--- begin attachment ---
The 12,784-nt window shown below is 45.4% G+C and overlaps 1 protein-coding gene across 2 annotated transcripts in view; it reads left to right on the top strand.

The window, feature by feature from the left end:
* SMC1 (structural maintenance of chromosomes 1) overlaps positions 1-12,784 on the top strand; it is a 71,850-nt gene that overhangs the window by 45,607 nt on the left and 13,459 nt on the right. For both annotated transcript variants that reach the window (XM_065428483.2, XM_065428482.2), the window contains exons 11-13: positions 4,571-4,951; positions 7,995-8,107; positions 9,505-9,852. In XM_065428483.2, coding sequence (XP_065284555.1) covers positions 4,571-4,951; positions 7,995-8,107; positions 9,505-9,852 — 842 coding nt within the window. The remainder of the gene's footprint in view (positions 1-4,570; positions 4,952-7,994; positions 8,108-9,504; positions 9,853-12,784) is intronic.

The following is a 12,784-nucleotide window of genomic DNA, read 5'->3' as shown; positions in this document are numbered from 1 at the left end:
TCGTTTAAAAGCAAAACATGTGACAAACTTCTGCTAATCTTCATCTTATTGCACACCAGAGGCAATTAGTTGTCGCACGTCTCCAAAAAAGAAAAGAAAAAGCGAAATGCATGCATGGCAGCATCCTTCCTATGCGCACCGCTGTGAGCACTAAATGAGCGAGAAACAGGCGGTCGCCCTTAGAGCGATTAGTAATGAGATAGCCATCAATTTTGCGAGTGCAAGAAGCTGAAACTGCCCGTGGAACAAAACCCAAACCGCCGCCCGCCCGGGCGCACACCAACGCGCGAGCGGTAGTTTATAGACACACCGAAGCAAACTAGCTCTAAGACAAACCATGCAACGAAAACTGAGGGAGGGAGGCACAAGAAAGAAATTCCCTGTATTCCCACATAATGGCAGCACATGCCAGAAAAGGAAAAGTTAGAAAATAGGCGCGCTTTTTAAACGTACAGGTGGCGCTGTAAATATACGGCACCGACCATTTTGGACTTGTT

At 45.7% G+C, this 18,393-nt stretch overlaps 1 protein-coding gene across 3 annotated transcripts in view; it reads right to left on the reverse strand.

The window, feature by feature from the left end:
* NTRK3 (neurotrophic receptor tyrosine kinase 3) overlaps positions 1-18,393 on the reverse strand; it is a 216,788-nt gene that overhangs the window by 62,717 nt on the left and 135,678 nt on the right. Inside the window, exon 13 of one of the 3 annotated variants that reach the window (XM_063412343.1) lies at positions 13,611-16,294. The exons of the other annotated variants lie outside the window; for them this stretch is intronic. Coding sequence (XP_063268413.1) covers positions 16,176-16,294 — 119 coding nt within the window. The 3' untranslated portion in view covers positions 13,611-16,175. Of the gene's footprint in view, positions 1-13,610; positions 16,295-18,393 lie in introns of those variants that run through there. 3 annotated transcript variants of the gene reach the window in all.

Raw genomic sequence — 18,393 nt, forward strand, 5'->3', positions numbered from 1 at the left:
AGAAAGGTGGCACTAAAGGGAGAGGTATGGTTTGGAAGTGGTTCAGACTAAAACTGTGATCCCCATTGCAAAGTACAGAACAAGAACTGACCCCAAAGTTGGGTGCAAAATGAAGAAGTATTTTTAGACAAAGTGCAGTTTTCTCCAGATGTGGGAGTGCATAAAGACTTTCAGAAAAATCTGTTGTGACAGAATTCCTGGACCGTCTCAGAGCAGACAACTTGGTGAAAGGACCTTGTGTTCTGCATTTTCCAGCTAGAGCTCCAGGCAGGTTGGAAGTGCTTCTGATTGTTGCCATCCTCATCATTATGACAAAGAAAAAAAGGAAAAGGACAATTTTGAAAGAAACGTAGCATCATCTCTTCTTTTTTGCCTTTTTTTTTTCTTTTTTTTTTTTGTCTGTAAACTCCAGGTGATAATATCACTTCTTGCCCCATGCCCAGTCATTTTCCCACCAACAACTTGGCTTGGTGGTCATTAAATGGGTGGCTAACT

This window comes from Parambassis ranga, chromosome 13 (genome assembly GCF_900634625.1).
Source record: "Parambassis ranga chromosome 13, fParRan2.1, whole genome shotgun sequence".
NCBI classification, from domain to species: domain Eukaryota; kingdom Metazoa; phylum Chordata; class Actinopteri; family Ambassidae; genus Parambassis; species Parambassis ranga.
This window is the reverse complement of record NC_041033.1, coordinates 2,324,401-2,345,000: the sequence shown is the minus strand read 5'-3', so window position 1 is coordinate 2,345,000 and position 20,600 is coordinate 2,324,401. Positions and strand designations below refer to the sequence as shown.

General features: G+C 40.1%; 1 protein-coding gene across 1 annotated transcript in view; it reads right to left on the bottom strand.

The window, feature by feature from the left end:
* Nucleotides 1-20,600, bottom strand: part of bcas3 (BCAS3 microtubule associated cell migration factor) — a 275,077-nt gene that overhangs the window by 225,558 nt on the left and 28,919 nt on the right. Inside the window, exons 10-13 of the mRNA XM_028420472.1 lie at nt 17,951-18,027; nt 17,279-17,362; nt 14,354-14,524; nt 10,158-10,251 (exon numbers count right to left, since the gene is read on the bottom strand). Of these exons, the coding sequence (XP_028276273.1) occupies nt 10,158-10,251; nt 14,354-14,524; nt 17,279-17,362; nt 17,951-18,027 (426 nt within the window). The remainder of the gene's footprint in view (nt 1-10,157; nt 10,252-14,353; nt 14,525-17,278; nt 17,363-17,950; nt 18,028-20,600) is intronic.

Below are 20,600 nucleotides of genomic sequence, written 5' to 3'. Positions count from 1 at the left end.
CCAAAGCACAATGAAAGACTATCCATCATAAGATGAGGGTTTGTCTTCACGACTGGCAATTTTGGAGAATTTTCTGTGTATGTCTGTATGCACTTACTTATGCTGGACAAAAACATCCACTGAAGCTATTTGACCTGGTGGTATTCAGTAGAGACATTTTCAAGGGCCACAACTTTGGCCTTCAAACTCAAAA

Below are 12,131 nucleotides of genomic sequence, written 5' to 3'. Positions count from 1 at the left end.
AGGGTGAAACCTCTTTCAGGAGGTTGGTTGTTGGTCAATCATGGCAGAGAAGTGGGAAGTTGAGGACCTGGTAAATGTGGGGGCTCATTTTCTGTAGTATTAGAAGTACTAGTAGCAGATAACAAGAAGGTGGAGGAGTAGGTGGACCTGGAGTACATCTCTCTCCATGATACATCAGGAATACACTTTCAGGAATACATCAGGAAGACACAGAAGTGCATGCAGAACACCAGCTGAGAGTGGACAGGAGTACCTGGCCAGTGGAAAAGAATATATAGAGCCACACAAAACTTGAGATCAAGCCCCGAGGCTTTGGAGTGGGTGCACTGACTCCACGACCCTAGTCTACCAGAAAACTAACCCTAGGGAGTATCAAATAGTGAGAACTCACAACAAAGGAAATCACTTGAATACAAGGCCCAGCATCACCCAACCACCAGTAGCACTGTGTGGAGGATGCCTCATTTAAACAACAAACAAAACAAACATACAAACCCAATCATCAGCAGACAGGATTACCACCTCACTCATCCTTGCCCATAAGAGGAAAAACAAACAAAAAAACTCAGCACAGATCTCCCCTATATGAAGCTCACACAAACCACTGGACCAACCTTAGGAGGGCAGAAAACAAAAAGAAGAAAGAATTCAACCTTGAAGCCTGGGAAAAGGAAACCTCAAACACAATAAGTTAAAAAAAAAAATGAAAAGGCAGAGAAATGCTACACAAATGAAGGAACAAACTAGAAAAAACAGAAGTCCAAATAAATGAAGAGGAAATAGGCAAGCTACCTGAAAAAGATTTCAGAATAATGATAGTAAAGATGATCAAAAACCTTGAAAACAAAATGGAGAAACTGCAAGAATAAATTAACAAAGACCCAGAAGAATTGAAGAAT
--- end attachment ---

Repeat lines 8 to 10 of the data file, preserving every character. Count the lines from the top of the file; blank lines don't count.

* NTRK3 (neurotrophic receptor tyrosine kinase 3) overlaps positions 1-18,393 on the reverse strand; it is a 216,788-nt gene that overhangs the window by 62,717 nt on the left and 135,678 nt on the right. Inside the window, exon 13 of one of the 3 annotated variants that reach the window (XM_063412343.1) lies at positions 13,611-16,294. The exons of the other annotated variants lie outside the window; for them this stretch is intronic. Coding sequence (XP_063268413.1) covers positions 16,176-16,294 — 119 coding nt within the window. The 3' untranslated portion in view covers positions 13,611-16,175. Of the gene's footprint in view, positions 1-13,610; positions 16,295-18,393 lie in introns of those variants that run through there. 3 annotated transcript variants of the gene reach the window in all.

Raw genomic sequence — 18,393 nt, forward strand, 5'->3', positions numbered from 1 at the left:
AGAAAGGTGGCACTAAAGGGAGAGGTATGGTTTGGAAGTGGTTCAGACTAAAACTGTGATCCCCATTGCAAAGTACAGAACAAGAACTGACCCCAAAGTTGGGTGCAAAATGAAGAAGTATTTTTAGACAAAGTGCAGTTTTCTCCAGATGTGGGAGTGCATAAAGACTTTCAGAAAAATCTGTTGTGACAGAATTCCTGGACCGTCTCAGAGCAGACAACTTGGTGAAAGGACCTTGTGTTCTGCATTTTCCAGCTAGAGCTCCAGGCAGGTTGGAAGTGCTTCTGATTGTTGCCATCCTCATCATTATGACAAAGAAAAAAAGGAAAAGGACAATTTTGAAAGAAACGTAGCATCATCTCTTCTTTTTTGCCTTTTTTTTTTCTTTTTTTTTTTTGTCTGTAAACTCCAGGTGATAATATCACTTCTTGCCCCATGCCCAGTCATTTTCCCACCAACAACTTGGCTTGGTGGTCATTAAATGGGTGGCTAACT